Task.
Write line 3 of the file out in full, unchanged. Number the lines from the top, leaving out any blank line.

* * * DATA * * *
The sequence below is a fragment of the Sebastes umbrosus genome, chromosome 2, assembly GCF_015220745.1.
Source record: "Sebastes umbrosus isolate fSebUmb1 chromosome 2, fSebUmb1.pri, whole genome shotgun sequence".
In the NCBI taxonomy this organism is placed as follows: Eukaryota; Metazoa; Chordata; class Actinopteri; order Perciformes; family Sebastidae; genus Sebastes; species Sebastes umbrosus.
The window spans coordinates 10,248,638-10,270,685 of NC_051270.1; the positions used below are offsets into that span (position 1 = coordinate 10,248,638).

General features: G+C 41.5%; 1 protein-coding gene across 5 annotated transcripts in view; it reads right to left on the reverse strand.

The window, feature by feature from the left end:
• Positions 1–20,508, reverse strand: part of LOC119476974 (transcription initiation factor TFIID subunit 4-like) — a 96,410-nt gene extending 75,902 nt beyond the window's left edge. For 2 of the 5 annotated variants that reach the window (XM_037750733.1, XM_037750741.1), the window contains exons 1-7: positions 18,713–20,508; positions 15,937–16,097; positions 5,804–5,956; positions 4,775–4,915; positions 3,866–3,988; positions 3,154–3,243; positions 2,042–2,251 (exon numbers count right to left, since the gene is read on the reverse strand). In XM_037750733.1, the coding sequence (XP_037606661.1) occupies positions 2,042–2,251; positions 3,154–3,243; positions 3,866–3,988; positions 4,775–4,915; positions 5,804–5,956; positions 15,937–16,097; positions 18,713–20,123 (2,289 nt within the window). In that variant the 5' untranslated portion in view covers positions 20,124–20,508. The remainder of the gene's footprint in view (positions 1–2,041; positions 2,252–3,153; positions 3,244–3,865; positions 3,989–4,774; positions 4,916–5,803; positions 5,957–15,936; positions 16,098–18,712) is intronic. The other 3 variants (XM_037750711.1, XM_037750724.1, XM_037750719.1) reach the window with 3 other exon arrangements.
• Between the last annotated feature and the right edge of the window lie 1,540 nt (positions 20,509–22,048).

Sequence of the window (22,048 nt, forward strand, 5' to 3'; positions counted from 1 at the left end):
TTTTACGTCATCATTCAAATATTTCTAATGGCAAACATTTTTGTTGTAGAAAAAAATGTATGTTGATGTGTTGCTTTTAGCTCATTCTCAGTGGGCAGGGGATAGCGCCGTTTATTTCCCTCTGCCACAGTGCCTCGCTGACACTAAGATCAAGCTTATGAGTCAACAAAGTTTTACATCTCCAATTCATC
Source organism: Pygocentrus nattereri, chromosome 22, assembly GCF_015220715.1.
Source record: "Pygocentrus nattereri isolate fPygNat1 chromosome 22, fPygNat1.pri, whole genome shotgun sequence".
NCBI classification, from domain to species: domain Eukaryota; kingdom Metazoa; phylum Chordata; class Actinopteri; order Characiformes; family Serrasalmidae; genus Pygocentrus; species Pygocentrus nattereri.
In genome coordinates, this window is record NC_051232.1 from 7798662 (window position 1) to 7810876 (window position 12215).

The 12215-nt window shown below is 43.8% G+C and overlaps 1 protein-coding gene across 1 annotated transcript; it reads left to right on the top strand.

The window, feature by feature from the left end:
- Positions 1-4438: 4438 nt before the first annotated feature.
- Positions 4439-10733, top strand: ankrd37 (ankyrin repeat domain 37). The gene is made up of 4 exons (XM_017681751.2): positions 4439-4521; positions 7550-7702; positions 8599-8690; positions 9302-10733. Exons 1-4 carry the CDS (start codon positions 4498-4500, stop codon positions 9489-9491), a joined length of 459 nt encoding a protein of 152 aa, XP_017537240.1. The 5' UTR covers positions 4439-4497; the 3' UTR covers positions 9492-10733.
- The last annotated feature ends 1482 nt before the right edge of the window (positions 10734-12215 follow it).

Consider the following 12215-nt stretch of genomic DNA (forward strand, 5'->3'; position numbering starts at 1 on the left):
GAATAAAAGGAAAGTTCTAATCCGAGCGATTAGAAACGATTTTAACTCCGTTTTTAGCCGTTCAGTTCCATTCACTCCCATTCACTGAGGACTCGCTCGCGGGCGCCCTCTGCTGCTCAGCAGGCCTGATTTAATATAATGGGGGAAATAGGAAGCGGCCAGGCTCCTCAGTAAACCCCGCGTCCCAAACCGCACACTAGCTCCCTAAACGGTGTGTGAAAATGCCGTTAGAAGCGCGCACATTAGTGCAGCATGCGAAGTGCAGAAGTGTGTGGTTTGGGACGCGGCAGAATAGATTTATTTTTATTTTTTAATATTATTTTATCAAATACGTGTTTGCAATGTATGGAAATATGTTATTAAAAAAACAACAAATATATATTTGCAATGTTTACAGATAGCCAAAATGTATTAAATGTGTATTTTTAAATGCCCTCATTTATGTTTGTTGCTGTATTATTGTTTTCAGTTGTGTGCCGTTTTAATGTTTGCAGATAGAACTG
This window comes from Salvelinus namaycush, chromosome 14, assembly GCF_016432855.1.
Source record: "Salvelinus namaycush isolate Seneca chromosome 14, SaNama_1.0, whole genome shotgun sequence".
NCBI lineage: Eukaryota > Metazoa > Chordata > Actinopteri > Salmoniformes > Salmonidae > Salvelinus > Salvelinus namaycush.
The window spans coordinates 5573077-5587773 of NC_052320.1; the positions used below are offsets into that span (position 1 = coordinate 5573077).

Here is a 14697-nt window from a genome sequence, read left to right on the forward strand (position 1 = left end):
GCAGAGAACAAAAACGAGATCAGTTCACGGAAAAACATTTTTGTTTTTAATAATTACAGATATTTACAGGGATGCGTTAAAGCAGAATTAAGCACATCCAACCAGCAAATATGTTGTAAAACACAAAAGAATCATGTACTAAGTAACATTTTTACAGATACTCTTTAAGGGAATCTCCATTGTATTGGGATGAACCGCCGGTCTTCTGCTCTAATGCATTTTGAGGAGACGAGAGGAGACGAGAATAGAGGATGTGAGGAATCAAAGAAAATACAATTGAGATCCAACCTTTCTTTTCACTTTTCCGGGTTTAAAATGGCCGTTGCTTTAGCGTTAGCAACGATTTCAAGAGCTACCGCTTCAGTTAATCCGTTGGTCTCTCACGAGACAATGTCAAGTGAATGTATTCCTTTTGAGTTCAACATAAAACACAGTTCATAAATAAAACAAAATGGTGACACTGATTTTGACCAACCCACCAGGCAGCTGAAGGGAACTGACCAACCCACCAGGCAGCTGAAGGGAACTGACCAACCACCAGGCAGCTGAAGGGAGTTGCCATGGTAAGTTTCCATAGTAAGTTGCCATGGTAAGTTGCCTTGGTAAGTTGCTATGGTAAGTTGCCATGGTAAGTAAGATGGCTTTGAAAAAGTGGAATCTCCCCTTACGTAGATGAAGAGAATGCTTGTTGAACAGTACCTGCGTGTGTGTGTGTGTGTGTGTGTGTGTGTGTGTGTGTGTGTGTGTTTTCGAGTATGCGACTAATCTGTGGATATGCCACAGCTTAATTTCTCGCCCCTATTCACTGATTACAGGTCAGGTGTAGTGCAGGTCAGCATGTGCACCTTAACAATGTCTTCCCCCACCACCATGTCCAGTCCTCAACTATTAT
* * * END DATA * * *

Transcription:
In the NCBI taxonomy this organism is placed as follows: Eukaryota; Metazoa; Chordata; class Actinopteri; order Perciformes; family Sebastidae; genus Sebastes; species Sebastes umbrosus.